But the popularity of the Mother Road itself was already beginning to fade, especially after the passage of the National Interstate and Defense Highways Act of 1956. One stretch after another was decommissioned, the last, near Williams, Arizona, replaced by Interstate 40. The American Association of State Highway and Transportation Officials officially decertified Route 66 on June 27, 1985.

There were plenty of battles in the final years, local businesses, in particular, feared being forgotten as the new interstates bypassed the little towns like Winona, Kingman and Barstow mentioned in Troup’s lyrics.

That’s led a number of states to maintain the “66” designation, often referring to those stretches, in places like Flagstaff, Arizona and through California’s Mojave Desert, as “Historic Route 66.” Elsewhere, segments have been renamed as state routes retaining the “66.”

Many old stretches of the Mother Road remain."

Public interest has never completely gone away. TV viewers – and those who prefer to use YouTube – can still find old episodes of the ‘50s-era series, “Route 66.” And Nat King Cole’s rendition is just one of the many renditions of Troup’s classic lyrics. Meanwhile, Pixar creative director John Lasseter used a cross-country family trip as inspiration for the wildly popular film, “Cars,” which celebrated a stretch of old and near-forgotten road modelled after Route 66.

So, today, even 31 years after it officially ceased to exist, the Mother Road remains perhaps the best-known highway in America.

“Won’t you get hip to this timely tip? When you make that California trip, get your kicks on Route 66.”

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5 Responses to “Long Decommissioned: Route 66 Lives On”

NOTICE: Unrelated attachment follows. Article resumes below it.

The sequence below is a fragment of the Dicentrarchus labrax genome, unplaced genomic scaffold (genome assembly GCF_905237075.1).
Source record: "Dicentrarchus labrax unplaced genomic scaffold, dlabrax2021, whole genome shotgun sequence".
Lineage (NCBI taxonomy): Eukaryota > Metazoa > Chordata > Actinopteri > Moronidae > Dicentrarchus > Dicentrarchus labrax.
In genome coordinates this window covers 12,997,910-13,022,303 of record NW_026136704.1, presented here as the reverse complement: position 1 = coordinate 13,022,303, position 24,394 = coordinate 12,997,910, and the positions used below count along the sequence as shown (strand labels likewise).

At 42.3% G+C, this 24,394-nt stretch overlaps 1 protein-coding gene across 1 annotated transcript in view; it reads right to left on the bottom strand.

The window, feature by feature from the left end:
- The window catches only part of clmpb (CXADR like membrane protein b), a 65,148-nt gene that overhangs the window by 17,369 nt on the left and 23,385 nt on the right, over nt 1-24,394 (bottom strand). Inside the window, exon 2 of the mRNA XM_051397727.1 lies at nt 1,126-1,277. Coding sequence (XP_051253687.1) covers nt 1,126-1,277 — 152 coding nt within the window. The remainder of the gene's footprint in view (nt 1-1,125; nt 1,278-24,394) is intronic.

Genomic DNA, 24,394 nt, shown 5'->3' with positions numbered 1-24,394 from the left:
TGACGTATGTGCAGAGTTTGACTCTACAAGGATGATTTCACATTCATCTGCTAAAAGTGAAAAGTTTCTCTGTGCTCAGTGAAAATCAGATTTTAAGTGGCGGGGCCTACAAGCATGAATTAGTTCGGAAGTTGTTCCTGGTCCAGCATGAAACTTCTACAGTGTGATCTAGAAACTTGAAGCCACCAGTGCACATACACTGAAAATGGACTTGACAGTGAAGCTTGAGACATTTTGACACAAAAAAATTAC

1. Bob Lange says:

    Thanks for the Rt.66 article. From Moriarty, NM to west of Albuquerque NM, the route goes over it’s second highest point. 7000 ft, Sedillo Hill into Zuzax NM. It is also one of it’s most scenic parts going through the end of the plains and across the southern tip of the mountains. In Albuquerque is the Unser Museum and the longest urban stretch along Central Ave. Lots of fun places around University of NM. Yep we love it!

    • Paul A. Eisenstein says:

      I didn’t work this into the piece but one of the most memorable media drives I participated in was the launch of the C5 Corvette, some years back. The event traced the entire old Route 66, at least as much as possible, and I joined in for the latter portion. We meandered and wound up driving through the Mojave Desert, stopping at a reborn ghost town taken over by a Hollywood stunt man who turned it into both a tourist destination and a film location. The other memorable point along the route was Oatman, AZ, with its wild donkeys wandering everywhere.

      Paul E.

  2. Warren Brown says:

    Very nice, Paul. Very nice.

  3. Fred Hammond says:

    This May, my friend Al Bernstein and I decided to celebrate 50 years of friendship and his retirement by doing something we have been talking about for over 30 years – Route 66.
    But we decided to do it in a different way… We went from West to East and we did it in a 1969 Ford Galaxie 500 Hdt I bought in San Jose, CA.
    You can read all about the trip at We did 4k miles in a 47-year old car that we bought sight unseen. And the only problems we had were with tires!
    We never pre-booked hotels and never set goals for each day. We just enjoyed.
    It was a wonderful trip and I recommend it to anyone who has the time.

  4. JAE says:

    Here in IL I actually take a portion of the original 66 everyday to the office and our location is right next to 66. There is a diner / restaurant, (Dell Rhea’s) Chicken Basket that opened in 1938, originally a sandwich counter from the 1920s, during 66′s heyday and it has tons of memorabilia. I-55 runs parallel to 66 in this area. Great food!!

    Another funny thing I bought one of my vehicles from a dealer just a few miles east from the office on the same stretch of Route 66.

    I’d like to drive the entire route from here to CA; think it would be more scenic than taking I-80 (the east-west version of I-65).